Dogs' ear canals are L-shaped. This shape helps prevent damage to the eardrum. However, because of this shape, it is extremely easy for the ears to trap moisture, debris, and parasites.
The end result? A high chance for dogs to develop ear infections.
Although some dog breeds are more likely to get ear infections than others, any dog can develop an ear infection. According to veterinarians, dog ear infections are one of the most common ailments that affect dogs every year.
A telltale sign of your dog developing an outer ear infection (otitis externa) is constant head shaking. The dog walks with his head tilted, and you will notice a bad odor coming from the dog's ears.
Prompt treatment is necessary to prevent the condition from worsening into middle ear infection or even inner ear infection, which sometimes can cause irreparable damage to the dog's hearing.
Like any other diseases, prevention is the key. To prevent ear infection in dogs, we need to know the various possible causes and then we can do our utmost to eliminate such causes.
Here are some common causes:Allergies
Many veterinarians have indicated that a majority of dog ear infections are linked to allergies (food, environmental pollutants, etc.).Bacteria and Yeast
Very often, ear infections occur when bacteria and yeast on the skin work their way into a weakened ear canal. The canal may have become weakened due to a number of reasons, for example:
Any of these reasons can weaken the dog ear's defense mechanisms, resulting in an ear infection.Dog Ear Mites
Ear mites may also cause outer ear infections in dogs. They are more common in cats than dogs. However, some dogs seem to be extremely sensitive to mites and as such the incessant scratching may severely traumatize the affected ear.Foreign Bodies
Foreign bodies such as foxtails can stick to long floppy ears while Fido is out enjoying a nice long walk. Understandably, the presence of such foreign bodies can cause irritation to the dog's ears. So when you groom your dog after a walk in the woods, be sure to check the ears, too.
If you see foxtails deep down in the ear, do not try to pull them out yourself. You may damage your dog's ear. Seek immediate help from your veterinarian instead.Hormonal Imbalance
Deficiencies or excesses of various hormones can result in dog ear problems. One example is thyroid hormone. Dogs suffering from hypothyroidism may also suffer from recurrent ear infections.
It is important therefore to tackle the root problem (in this case hormonal abnormalities) and not just the ear problem.Other Health Problems
Other health problems that may cause canine ear infections include autoimmune diseases and, occasionally, tumors or polyps.Certain Dog Breeds
Certain dog breeds are predisposed to ear infections. For example,
If your dog suffers from recurring ear infections, it is possible that the underlying cause of the infections is Candida - a single-celled organism that causes yeast infections in dogs. To get rid of the recurring ear infections, therefore, the root cause (Candida) has to be eliminated.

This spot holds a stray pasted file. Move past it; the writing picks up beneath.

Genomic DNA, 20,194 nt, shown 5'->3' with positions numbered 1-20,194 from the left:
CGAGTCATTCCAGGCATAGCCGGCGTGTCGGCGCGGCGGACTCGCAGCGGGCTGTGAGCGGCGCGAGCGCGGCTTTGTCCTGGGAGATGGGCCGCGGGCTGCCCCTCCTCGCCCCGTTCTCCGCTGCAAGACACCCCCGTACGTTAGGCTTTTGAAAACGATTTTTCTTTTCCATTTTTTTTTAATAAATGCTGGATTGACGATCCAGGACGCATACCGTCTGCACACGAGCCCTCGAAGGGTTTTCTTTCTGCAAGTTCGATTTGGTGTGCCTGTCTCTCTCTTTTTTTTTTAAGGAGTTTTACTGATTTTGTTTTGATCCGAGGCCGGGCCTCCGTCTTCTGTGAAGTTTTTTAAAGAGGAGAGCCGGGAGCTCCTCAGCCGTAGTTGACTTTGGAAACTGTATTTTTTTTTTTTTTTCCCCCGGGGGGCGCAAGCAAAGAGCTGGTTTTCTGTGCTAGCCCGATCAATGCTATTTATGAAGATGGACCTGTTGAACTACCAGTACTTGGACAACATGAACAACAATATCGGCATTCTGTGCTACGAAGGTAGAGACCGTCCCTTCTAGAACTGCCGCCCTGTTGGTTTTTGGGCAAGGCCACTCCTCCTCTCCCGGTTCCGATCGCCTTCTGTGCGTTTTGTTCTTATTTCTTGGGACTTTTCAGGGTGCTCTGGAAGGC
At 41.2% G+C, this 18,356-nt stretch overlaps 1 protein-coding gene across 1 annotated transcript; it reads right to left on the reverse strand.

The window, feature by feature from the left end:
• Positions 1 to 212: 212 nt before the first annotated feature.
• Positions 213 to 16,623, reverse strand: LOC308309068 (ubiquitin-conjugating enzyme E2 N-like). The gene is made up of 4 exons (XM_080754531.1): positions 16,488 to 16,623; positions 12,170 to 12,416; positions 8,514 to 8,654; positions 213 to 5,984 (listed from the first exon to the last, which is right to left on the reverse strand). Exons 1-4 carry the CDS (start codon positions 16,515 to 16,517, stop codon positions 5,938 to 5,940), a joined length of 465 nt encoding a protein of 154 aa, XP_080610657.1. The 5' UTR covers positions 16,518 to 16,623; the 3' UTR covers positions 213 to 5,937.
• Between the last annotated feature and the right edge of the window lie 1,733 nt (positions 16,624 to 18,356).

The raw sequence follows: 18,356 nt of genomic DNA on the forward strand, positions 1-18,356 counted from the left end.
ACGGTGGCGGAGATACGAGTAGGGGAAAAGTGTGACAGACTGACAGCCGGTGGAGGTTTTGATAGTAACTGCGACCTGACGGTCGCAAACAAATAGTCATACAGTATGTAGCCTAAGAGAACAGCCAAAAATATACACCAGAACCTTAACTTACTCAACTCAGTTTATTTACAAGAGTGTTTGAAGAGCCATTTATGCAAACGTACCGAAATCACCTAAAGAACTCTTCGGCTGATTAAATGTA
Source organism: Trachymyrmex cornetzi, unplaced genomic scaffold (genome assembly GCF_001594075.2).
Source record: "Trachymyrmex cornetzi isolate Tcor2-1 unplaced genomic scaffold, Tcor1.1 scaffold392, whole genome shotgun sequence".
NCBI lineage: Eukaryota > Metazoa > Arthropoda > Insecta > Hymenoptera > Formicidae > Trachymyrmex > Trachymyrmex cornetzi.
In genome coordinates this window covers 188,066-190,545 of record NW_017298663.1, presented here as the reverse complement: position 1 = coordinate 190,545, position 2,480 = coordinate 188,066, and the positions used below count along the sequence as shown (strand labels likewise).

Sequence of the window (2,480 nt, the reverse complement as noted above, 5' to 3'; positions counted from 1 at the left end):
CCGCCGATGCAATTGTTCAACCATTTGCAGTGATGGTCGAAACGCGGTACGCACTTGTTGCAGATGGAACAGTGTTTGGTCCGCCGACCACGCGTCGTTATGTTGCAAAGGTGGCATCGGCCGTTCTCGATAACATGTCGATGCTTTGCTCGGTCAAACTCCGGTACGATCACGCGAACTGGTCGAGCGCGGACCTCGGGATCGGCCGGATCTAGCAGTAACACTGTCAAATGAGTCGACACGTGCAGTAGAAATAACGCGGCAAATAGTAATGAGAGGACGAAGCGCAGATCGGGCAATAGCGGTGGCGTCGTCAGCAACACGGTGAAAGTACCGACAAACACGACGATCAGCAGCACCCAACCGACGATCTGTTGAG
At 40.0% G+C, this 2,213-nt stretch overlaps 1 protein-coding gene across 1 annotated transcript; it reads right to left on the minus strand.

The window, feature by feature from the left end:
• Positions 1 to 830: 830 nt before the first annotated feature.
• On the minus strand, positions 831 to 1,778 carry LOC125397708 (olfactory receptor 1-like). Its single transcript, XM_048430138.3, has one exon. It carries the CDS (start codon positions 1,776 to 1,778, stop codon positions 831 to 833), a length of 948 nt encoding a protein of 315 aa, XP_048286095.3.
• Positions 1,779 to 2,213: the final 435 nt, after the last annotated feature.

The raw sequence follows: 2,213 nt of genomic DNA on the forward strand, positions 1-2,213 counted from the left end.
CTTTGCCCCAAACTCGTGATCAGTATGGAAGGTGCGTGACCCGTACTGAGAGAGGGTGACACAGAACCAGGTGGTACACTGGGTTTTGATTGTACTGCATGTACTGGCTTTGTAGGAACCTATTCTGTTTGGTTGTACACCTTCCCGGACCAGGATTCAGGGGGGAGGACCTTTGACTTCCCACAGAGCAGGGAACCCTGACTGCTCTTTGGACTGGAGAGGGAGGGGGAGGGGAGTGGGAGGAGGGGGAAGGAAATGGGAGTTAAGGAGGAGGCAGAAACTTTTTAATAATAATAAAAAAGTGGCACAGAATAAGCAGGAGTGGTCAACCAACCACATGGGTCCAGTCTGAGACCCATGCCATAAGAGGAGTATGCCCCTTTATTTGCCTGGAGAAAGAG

Visit our pages on yeast infections and natural remedies for candida to learn more.
A dog with an ear infection usually shows the following signs:
If your dog shows the following symptoms, it is an indication that the ear infection has gone further down to the middle or inner ear and immediate veterinary care is necessary:
Note that dogs with chronic ear infections may (though very occasionally) develop cancer inside the ear canal (ceruminous gland adenocarcinoma).
This is a locally aggressive tumor that, if found early, can be cured with a TECA (total ear canal ablation, which removes the entire external ear canal and the bone of the lateral side).
However, if the cancer is not diagnosed early enough, it can spread to the skull, making surgery impossible.
The signs of a ceruminous glad adenocarcinoma are often similar to an ear infection, and dogs with this cancer usually have secondary ear infections because the tumor is blocking the ear canal.
Therefore, to be on the safe side, if your dog's ear infection does not clear up relatively quickly, or if the infections keep recurring, be sure to get to the vet for a thorough check-up.
Before trying any treatment, it is important that a proper diagnosis is obtained from a vet.
Make sure, for example, that there are no foreign bodies buried inside your dog's ear. Brown waxy debris and other signs of infection could be caused by bacteria, by a fungus, or by ear mites.
Without knowing exactly the underlying cause, it is like shooting in the dark and over time the infection will be sure to worsen. Appropriate treatment can only begin after a vet makes an accurate diagnosis.
Diagnosis is by physically examining the ear. Your vet will also likely do a swap by taking a sample from the ear. He will examine the sample under the microscope to look for organisms such as mites, yeast and/or bacteria.
In addition, a culture will be taken from the ear and sent to the laboratory to culture the bacteria to ascertain the exact type of bacteria we are dealing with.
Conventional treatment of ear infections in dogs involves flushing and cleaning out the ear and using topical and oral antibiotics or antifungal medications to kill off the bacteria or yeast.
Anti-inflammatories such as corticosteroids may also be used to stop the inflammation and irritations such as itching.
However, for those of us who have dogs that have had ear infections, we know as a fact that conventional medication for ear infections (i.e. antibiotics and even steroids) tends to make the problem worse.
The longer we dose our dogs with such meds, the higher the chance that the dog's body develops a resistance. Then the dog will have to be given more powerful drugs to treat the recurring infection... and so it goes.
Here are some tips to prevent ear infections in dogs: